We are all Eloi now

It was another “I need to be in London early on a Monday morning” Monday, so I missed the “start the week” meeting.  What happens at them these days, anyway?  Instead I was up at the Business Design Centre bright and early to take part in the Collaboration Nation events for Technology and Digital.  We had wanted to hold them on sequential days as we did last year, but some odd decisions were taken without proper consultation, so we had to do both the day before Innovate – not ideal, but workable.  Because life seems to happen that way, there were also train problems that morning, so many were late – and so (consequently) was our start!  There were 91 Technology projects and 75 Digital ones.  I have a booklet with the details of all the projects but cannot find a soft copy on the web either by searching our own website or by using Google, so you’ll just have to take my word that they were really good.  I opened the proceedings for Technology with a talk Finger Man and I built on a foundation suggested by Nano-Boy and then I tried a FL-like précis of the 2 minutes pitches as the came up and managed the first 15, but then got distracted and missed the rhythm. I wandered through to the beginning of Digital and met up with some old friends.  As I floated between the two sessions I was reminded of the waste of opportunity by forcing them into one day – about a third of the each audience would have benefited by seeing what the other session held and many of the projects could have easily switched without anyone missing a beat.  Towards the end of the day, I thought about what to say to close the Digital event and swapped notes with Finger Man and Manufacturing Man.  It was a truly awesome day – the talent and potential of those projects shows that we get real value from the Feasibility Studies, where we de-risk the technology, and that the Collaboration Nation event allows a start on de-risking the commercial and financial aspects of the ideas.

We made it down to the “Executive Room” for a last minute briefing and an “attaboy” from the outgoing Spittleness.  I think I shall miss him – a bit!

It was then a quick cab ride down to Inmarsat for the Executive soirée.  We had learned from previous years that a sit-down meal blocks people into groups, and that a breakfast was too taken up with speeches to give any real networking time so had settled on a stand-up buffet with “bowl food” (later discovered to be the new trend in events!).  We were there for over 2 hours and there were only about 100 people in total, but I couldn’t get around to everyone.  FL gave a really good summary of our achievements, some guy from Inmarsat went for the “boring talk of the year” award and Danny Alexander gave a statement of the blindingly obvious (so I guess we won?).  Definitely a successful event in terms of engagement though!

The next morning I got back to the Business Design Centre to rendezvous with our first “outside” speaker, the inimitable Eddie Obeng.  We had asked him to start with a supercharged 20 minute version of his “if you don’t innovate, you will perish” talk and he delivered in his own way.  Looking after Eddie is a 100% job and he introduced himself to everyone he met as we walked around – but only after he had sorted the AV!  Innovate is always an odd event for me – I know many of the things we set out to achieve and that got lost on the way, and mourn their passing.  I was discussing this with FL who seems to have a similar viewpoint, but he pointed out that very few of the attendees know what could have been and just see what is – and so are happy!  That said, following the twitterfeed at the beginning made for mild depression – they majored on the queues at the check-in (which were apparently, not up to the job) and the grammar on our splash slide (with its extra apostrophe).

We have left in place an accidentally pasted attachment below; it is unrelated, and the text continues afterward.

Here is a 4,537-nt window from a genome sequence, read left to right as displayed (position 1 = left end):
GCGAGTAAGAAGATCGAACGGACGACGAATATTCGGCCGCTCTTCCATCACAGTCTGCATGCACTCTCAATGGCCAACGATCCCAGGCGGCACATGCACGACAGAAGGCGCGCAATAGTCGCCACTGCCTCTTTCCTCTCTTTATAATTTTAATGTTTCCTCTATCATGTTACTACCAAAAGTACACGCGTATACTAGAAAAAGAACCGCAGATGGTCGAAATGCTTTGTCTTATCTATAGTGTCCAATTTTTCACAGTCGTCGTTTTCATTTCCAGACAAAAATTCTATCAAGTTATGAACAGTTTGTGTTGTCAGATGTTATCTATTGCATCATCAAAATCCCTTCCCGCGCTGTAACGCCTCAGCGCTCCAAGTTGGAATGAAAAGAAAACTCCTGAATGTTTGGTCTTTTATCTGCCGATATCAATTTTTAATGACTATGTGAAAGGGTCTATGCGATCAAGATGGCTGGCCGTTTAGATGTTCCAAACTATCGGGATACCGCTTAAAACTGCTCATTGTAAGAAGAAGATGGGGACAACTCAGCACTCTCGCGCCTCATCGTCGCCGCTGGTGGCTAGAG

FL kicked off the meeting proper, introduced His Spittleness and managed not to get roped into any of Eddies’ stunts, then it was on to Will Hutton.  It never fails to amaze me how incredibly bright people, who write so well, can be so boring in person!  I found it easy to walk off and meet the punters around the halls.  I got so engaged, I missed Pilgrim Beart, who I have seen talk before and who always seems to impress.  Then Sustainability Man got to run his Panel.  This was conceived in a Cheltenham restaurant many months ago but fell foul of losing Le Porritt and so it was difficult to get sufficiently powerful panel members.  They all knew their stuff but didn’t get it across as well as SM and I had envisaged.  Might have been easier just to let SM talk!

Then the lunchtime slot showed the powerful pull of an SoS talk, even a bland and uneventful one with wishy-washy delivery!

The Design Panel had been hanging about in case they were needed to fill a void produced by an SoS no-show, but they coped with the mass exodus that followed the exit of Vince with aplomb and managed to diss the panel chairs and make the point about the necessary engagement of design and technology.  As it progressed, MD and her TIC apprentice press-ganged me into a media round table about TICs.  On our team, we had Peter Chivers of the HVM TIC, Dick Elzy of Torotrak and Healthcare Man and the journalists were from The Manufacturer, the Engineer, Research Fortnight and Ingenia.  The event seemed to go well, I had a strict timetable and questions to get through and only left out one important bit.